Jewel, a white pit-bull mix with "sad brown eyes,” is waiting for her forever home and is one of the lucky ones in the vastly growing animal population of Pottawatomie County.

When rescuers found Jewel in Shawnee, one could see the outline of her ribcage and that she was severely emaciated. She cowered as they slowly approached. Her stomach was flaccid and hanging from her body like a rag.

It jiggled to and fro as she trotted over to a rescuer holding out a treat. Upon closer inspection, they realized her stomach was covered in ulcers and her ears were overflowing with tumors.

As they rushed her to the vet, Friends of Shawnee Animals realized Jewel’s health issues were more than just accidents.

“This is years of neglect. This isn’t something that just happened,” Jennifer Dixon, Friends of Shawnee Animals (FOSA) board member and Jewel’s foster mother said.

For more than two months Dixon has fostered Jewel, who was found starving and with numerous health issues.

“At the beginning stages of getting Jewel she was posted on Facebook by Friends of Shawnee Animals and they were just looking for a foster to foster her for a few days because she was only given a 24 percent chance of living…,” Dixon said.

The foster mom explained she was supposed to be a hospice foster for Jewel, but the dog started healing and her health improved.

Dixon said Jewel had and still struggles with several health problems including heartworm, diabetes, cancerous mammary tumors and tumors in her ears from chronic untreated ear infections.

FOSA is one of several rescues throughout Shawnee and the surrounding areas that try to help other dogs and animals like Jewel.

According to FOSA member and rescuer Trisha Foreman, on a daily basis the rescue receives calls from around Pottawatomie County regarding stray, abused or abandoned animals.

“It’s all about the animals really…We just do the best we can. We help as many as we can,” Foreman said.

She explained there is a serious issue of animals overpopulating the area and there are several ways to maintain it, but it requires help from pet owners and members of the community.

“We need spay and neuter. We need more fosters. We need laws to be followed. People need to keep their dogs in their fences and keep them safe,” Foreman said.

FOSA works with other rescues, Foreman said, and while they do as much as they can and help as many animals as possible, they themselves need help with funding, fostering and other resources.

“There’s four good rescues in the area and we can’t keep up. We all try really seriously hard but there’s just too many,” Foreman said.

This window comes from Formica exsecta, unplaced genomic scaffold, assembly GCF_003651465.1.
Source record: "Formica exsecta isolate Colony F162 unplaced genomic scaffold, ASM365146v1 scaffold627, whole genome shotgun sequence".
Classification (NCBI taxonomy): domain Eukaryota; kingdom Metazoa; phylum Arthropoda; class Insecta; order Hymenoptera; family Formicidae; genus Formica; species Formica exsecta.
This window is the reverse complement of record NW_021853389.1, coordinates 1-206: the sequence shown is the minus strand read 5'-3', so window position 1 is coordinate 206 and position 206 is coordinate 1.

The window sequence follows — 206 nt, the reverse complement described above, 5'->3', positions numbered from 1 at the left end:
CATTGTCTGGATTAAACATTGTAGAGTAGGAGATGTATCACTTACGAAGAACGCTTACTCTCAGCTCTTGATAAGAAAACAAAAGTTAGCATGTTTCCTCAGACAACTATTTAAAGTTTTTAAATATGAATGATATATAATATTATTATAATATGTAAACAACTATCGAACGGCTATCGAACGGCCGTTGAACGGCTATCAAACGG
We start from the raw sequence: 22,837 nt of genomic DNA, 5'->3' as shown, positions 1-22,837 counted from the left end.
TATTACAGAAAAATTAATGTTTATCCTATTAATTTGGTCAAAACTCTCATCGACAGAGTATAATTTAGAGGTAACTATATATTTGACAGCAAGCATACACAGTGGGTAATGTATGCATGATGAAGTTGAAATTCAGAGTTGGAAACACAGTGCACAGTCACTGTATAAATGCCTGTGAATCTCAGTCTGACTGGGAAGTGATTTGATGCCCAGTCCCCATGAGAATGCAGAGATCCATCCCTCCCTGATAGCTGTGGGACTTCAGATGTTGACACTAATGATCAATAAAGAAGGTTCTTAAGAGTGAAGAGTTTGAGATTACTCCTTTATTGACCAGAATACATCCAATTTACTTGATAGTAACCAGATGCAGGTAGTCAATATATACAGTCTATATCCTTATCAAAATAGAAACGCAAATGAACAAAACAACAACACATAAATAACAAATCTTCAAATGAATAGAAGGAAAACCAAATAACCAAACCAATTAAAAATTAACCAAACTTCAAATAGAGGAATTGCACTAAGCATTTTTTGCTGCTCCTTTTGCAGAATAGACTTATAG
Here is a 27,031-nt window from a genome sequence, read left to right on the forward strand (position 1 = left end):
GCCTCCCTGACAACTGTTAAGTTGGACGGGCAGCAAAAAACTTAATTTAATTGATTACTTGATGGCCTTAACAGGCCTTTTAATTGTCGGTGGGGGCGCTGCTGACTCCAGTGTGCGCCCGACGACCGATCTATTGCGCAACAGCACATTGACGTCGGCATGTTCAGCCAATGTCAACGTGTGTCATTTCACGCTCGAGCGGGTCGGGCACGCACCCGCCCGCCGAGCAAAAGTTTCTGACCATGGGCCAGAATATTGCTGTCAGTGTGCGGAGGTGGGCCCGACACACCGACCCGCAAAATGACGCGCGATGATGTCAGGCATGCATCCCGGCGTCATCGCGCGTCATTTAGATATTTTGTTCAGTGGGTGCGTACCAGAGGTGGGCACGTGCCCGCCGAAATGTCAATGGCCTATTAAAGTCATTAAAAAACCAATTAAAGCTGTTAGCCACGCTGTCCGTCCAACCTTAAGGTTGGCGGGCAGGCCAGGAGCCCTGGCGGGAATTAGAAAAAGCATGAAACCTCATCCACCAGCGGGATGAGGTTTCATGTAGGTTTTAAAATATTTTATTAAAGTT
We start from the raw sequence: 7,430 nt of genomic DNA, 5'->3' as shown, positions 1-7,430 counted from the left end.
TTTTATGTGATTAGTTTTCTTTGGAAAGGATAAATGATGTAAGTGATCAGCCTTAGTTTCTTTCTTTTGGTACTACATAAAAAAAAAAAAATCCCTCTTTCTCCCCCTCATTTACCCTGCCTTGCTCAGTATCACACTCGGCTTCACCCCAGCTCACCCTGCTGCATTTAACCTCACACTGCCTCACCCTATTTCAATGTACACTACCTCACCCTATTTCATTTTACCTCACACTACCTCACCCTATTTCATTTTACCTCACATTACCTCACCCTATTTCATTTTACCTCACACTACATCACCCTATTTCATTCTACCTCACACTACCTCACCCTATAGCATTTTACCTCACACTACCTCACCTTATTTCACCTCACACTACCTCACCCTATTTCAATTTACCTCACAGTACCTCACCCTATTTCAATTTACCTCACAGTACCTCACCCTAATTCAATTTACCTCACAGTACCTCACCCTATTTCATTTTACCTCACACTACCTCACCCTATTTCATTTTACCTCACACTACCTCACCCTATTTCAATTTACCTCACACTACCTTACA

For the future, the animal rescuer said she hopes for people to take better care of their pets, for spay and neuter laws and for the rescues and shelters to be able to help stray animals.

Similar to FOSA, the Animal Rescue Center of Shawnee (ARC) is also a nonprofit animal rescue that picks up strays, offers certain prevention services for pet owners and helps animals find their forever home.

“We were organized back in 2008 as a liaison to bring all the recuses together so we could work for the same cause of rescuing strays and promoting a low-income spay and neuter clinic,” ARC resident Kay Heinz said.

ARC was not originally an adoption rescue, but Heinz said after seeing so many stray animals throughout Shawnee and surrounding areas, they decided to address the problem.

“We usually take all the strays in the county because the county dogs are not helped. There’s no protection for them and there are a lot of dogs being dumped all over the place,” Heinz said.

Like Foreman, Heinz explained the best way to maintain and prevent this issue is for people to spay and neuter their pets.

“We have a low income spay and neuter clinic and the spay and neuter clinic is every six weeks and it’s for anyone who wants to have their dog or cat spayed or neutered and all they have to do is contact us to find out when our next one is,” Heinz said.

None of the rescues in the area has its own building because of the financial difficulties and all are foster based. However, Heinz said ARC is attempting to raise funds and other resources for a facility of their own.

“Primarily our mission at the beginning was to raise funds for a Tri-County no-kill animal shelter and we’re doing that right now with ongoing building funds of about $24,000 and we welcome donations of land, building money (and) anything to help the cause,” Heinz said.